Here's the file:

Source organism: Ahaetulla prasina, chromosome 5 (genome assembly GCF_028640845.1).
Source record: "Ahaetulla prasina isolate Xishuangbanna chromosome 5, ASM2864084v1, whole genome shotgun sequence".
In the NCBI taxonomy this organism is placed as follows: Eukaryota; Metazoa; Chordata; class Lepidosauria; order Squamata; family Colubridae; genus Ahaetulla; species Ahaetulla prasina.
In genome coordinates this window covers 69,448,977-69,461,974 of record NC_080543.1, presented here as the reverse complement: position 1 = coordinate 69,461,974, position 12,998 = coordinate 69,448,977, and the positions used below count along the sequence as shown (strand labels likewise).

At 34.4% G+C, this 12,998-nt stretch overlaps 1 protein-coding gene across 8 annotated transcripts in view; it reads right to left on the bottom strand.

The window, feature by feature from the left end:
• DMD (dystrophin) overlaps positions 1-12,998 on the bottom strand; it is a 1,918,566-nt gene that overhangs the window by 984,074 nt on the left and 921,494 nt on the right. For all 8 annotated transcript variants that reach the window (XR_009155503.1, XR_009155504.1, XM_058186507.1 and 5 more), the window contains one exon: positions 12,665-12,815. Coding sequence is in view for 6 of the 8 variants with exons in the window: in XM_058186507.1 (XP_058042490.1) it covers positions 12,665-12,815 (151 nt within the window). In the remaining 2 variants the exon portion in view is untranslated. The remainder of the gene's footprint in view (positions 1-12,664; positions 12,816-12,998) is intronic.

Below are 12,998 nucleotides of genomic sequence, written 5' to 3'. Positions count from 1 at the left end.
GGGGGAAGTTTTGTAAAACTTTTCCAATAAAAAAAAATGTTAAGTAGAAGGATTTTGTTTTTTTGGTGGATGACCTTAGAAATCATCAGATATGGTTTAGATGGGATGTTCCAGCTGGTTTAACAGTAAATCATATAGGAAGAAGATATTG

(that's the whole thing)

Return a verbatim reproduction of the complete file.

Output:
Source organism: Ahaetulla prasina, chromosome 5 (genome assembly GCF_028640845.1).
Source record: "Ahaetulla prasina isolate Xishuangbanna chromosome 5, ASM2864084v1, whole genome shotgun sequence".
In the NCBI taxonomy this organism is placed as follows: Eukaryota; Metazoa; Chordata; class Lepidosauria; order Squamata; family Colubridae; genus Ahaetulla; species Ahaetulla prasina.
In genome coordinates this window covers 69,448,977-69,461,974 of record NC_080543.1, presented here as the reverse complement: position 1 = coordinate 69,461,974, position 12,998 = coordinate 69,448,977, and the positions used below count along the sequence as shown (strand labels likewise).

At 34.4% G+C, this 12,998-nt stretch overlaps 1 protein-coding gene across 8 annotated transcripts in view; it reads right to left on the bottom strand.

The window, feature by feature from the left end:
• DMD (dystrophin) overlaps positions 1-12,998 on the bottom strand; it is a 1,918,566-nt gene that overhangs the window by 984,074 nt on the left and 921,494 nt on the right. For all 8 annotated transcript variants that reach the window (XR_009155503.1, XR_009155504.1, XM_058186507.1 and 5 more), the window contains one exon: positions 12,665-12,815. Coding sequence is in view for 6 of the 8 variants with exons in the window: in XM_058186507.1 (XP_058042490.1) it covers positions 12,665-12,815 (151 nt within the window). In the remaining 2 variants the exon portion in view is untranslated. The remainder of the gene's footprint in view (positions 1-12,664; positions 12,816-12,998) is intronic.

Below are 12,998 nucleotides of genomic sequence, written 5' to 3'. Positions count from 1 at the left end.
GGGGGAAGTTTTGTAAAACTTTTCCAATAAAAAAAAATGTTAAGTAGAAGGATTTTGTTTTTTTGGTGGATGACCTTAGAAATCATCAGATATGGTTTAGATGGGATGTTCCAGCTGGTTTAACAGTAAATCATATAGGAAGAAGATATTG